Philip noted that an essential element of making rebrands fun and engaging for employees is to include them as early as practical in the process. If they are given the opportunity to know the brand is changing in advance, and perhaps even see the creative work and project implementation plans as they develop, employees can feel that they’re in on the fun and will be more invested in contributing to a successful outcome.
Timing is always a key question. “Under any circumstance, if you want to make an impact and you want to make a splash, you are going to have to trust a segment of employees to see and understand the brand before the rest of the world does,” Philip said.
“Ideally, said Bret, “as soon as the leadership decides to rebrand, that’s the time to tell employees that it’s coming. They should hear it first from the CEO, and that’s the value of a smart and a proactive communication strategy. Otherwise, the story gets leaked in the media, the leadership team loses trust, and you’re already behind the eight-ball before the rebrand even starts.”
2. Tell a story
It’s integral for senior leaders to communicate about their new brand in a way that connects it to what their employees value about it.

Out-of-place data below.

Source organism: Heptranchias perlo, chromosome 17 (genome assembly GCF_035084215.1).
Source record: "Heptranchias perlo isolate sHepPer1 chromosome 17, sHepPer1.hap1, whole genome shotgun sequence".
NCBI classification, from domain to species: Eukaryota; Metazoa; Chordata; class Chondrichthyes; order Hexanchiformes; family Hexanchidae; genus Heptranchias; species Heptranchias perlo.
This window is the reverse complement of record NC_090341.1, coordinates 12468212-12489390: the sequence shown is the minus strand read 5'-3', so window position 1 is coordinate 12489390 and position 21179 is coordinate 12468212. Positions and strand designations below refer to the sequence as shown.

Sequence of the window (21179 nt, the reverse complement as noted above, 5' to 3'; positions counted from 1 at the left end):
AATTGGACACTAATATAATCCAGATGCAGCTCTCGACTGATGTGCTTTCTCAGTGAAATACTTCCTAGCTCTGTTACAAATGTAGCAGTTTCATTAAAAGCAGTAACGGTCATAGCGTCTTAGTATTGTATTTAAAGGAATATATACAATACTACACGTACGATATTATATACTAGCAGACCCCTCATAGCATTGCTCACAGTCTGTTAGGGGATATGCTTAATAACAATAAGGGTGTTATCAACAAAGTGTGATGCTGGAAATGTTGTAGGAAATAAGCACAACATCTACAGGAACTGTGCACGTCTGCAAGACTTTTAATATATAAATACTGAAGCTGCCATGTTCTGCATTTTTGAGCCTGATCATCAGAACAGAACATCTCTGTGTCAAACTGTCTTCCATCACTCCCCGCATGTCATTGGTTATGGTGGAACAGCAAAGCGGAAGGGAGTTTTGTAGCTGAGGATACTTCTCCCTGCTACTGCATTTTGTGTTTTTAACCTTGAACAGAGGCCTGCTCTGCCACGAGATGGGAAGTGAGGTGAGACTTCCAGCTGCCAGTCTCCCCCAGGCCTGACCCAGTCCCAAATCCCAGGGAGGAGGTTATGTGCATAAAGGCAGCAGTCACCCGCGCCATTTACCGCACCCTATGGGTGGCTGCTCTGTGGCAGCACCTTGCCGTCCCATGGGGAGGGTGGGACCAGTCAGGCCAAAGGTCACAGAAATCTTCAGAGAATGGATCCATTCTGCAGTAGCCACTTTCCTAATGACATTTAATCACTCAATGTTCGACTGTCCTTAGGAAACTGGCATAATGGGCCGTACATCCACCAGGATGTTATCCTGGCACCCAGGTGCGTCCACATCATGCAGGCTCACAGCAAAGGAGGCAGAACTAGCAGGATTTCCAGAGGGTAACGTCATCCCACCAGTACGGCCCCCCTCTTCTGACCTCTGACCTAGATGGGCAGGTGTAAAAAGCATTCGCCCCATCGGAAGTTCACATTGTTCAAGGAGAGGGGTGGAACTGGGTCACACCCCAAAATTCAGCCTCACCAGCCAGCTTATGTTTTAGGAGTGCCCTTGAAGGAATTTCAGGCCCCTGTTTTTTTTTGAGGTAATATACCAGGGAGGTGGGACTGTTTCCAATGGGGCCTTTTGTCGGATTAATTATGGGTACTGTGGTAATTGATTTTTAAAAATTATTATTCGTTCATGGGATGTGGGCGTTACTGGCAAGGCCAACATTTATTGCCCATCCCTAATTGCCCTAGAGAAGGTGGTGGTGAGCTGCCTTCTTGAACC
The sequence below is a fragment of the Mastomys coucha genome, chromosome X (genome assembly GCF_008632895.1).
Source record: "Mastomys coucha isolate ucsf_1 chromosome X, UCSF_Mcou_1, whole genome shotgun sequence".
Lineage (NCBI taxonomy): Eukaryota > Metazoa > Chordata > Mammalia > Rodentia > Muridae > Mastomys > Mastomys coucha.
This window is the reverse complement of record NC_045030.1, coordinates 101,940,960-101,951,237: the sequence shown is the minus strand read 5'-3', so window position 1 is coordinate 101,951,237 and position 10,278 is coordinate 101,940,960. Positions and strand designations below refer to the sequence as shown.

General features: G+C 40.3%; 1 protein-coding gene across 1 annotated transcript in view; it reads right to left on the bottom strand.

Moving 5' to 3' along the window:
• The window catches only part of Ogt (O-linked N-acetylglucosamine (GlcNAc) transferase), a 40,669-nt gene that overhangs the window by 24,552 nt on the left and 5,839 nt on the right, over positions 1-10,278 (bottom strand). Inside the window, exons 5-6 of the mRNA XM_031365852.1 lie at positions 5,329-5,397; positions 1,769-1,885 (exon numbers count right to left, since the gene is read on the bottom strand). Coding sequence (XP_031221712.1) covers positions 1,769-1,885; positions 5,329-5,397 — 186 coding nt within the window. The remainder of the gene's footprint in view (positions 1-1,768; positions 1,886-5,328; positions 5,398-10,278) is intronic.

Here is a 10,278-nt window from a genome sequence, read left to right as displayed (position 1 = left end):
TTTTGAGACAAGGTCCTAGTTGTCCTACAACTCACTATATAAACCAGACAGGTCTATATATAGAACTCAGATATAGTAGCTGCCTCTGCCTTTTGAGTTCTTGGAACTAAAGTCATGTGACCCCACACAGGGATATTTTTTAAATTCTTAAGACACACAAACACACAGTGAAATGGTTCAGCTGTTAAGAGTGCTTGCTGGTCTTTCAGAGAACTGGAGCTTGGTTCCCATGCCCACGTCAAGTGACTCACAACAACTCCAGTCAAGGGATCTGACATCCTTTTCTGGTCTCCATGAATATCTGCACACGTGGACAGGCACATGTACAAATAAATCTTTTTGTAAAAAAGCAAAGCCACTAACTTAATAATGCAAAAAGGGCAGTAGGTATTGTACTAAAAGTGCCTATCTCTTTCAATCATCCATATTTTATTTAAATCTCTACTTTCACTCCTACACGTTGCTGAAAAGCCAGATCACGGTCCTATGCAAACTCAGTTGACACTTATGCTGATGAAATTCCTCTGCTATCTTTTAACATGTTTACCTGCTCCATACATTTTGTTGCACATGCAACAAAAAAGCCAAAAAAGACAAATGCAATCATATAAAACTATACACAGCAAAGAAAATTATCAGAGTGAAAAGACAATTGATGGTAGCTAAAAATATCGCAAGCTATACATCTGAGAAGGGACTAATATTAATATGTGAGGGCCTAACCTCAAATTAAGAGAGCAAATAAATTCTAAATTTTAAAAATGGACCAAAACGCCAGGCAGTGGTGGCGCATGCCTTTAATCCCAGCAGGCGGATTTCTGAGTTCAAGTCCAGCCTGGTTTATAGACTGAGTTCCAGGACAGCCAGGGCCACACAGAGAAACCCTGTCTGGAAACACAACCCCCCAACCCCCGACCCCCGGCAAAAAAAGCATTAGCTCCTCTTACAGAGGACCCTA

If what’s causing hesitancy about the brand change is attachment to the legacy brand, you don’t need to leave it behind. “In any sort of rebrand situation,” Philip said, “if you can tie in legacy, meaning, growth, and evolution into what you are becoming, that message alone pulls on the heartstrings and reassures your employees that they can still love their company.” He added, “The companies we see have the most fun are companies that really have a story and have taken the time to tell it: ‘We started here, we became this. You helped us become this. By adding this and this, we became that, and now here’s our future vision based on that.”
Bret expanded on this idea: “People are most inspired by change when they’re part of it. So, ask their opinions, include them in the rebrand story, celebrate with them. When they’re excited about a rebrand and proud to come to work, that’s when they’re most effective at being brand ambassadors. And then consumers see that and feel the enthusiasm, which helps them connect with the new brand as well.”